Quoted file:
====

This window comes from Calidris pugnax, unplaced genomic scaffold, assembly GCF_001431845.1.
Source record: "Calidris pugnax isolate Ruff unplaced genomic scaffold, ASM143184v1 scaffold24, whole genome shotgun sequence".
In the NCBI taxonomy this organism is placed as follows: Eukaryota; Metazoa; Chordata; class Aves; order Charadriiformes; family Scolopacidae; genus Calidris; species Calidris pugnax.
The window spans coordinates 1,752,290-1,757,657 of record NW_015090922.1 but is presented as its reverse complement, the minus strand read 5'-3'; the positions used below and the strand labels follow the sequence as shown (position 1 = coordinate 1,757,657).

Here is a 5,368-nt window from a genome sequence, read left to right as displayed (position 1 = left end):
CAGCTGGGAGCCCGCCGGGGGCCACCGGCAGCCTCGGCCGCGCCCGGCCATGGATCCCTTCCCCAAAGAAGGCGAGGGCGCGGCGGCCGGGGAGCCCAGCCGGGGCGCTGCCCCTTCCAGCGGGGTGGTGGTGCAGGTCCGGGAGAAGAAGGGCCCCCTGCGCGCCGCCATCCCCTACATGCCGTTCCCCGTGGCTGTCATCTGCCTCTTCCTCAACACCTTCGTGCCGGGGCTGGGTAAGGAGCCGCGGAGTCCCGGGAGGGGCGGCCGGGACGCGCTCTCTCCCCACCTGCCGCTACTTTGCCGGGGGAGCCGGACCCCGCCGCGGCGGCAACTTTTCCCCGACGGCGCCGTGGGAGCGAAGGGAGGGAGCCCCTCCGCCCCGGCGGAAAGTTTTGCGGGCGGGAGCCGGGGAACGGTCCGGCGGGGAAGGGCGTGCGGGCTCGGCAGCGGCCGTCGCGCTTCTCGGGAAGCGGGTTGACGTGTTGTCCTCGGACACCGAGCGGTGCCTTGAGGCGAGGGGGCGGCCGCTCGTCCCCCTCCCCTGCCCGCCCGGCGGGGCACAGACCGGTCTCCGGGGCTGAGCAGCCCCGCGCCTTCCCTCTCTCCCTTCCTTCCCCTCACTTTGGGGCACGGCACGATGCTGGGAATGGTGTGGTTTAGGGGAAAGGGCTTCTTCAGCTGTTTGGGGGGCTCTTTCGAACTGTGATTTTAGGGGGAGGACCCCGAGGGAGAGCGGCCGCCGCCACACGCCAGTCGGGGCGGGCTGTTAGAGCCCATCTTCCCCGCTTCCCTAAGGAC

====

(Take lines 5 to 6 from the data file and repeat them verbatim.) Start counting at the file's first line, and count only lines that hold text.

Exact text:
Here is a 5,368-nt window from a genome sequence, read left to right as displayed (position 1 = left end):
CAGCTGGGAGCCCGCCGGGGGCCACCGGCAGCCTCGGCCGCGCCCGGCCATGGATCCCTTCCCCAAAGAAGGCGAGGGCGCGGCGGCCGGGGAGCCCAGCCGGGGCGCTGCCCCTTCCAGCGGGGTGGTGGTGCAGGTCCGGGAGAAGAAGGGCCCCCTGCGCGCCGCCATCCCCTACATGCCGTTCCCCGTGGCTGTCATCTGCCTCTTCCTCAACACCTTCGTGCCGGGGCTGGGTAAGGAGCCGCGGAGTCCCGGGAGGGGCGGCCGGGACGCGCTCTCTCCCCACCTGCCGCTACTTTGCCGGGGGAGCCGGACCCCGCCGCGGCGGCAACTTTTCCCCGACGGCGCCGTGGGAGCGAAGGGAGGGAGCCCCTCCGCCCCGGCGGAAAGTTTTGCGGGCGGGAGCCGGGGAACGGTCCGGCGGGGAAGGGCGTGCGGGCTCGGCAGCGGCCGTCGCGCTTCTCGGGAAGCGGGTTGACGTGTTGTCCTCGGACACCGAGCGGTGCCTTGAGGCGAGGGGGCGGCCGCTCGTCCCCCTCCCCTGCCCGCCCGGCGGGGCACAGACCGGTCTCCGGGGCTGAGCAGCCCCGCGCCTTCCCTCTCTCCCTTCCTTCCCCTCACTTTGGGGCACGGCACGATGCTGGGAATGGTGTGGTTTAGGGGAAAGGGCTTCTTCAGCTGTTTGGGGGGCTCTTTCGAACTGTGATTTTAGGGGGAGGACCCCGAGGGAGAGCGGCCGCCGCCACACGCCAGTCGGGGCGGGCTGTTAGAGCCCATCTTCCCCGCTTCCCTAAGGAC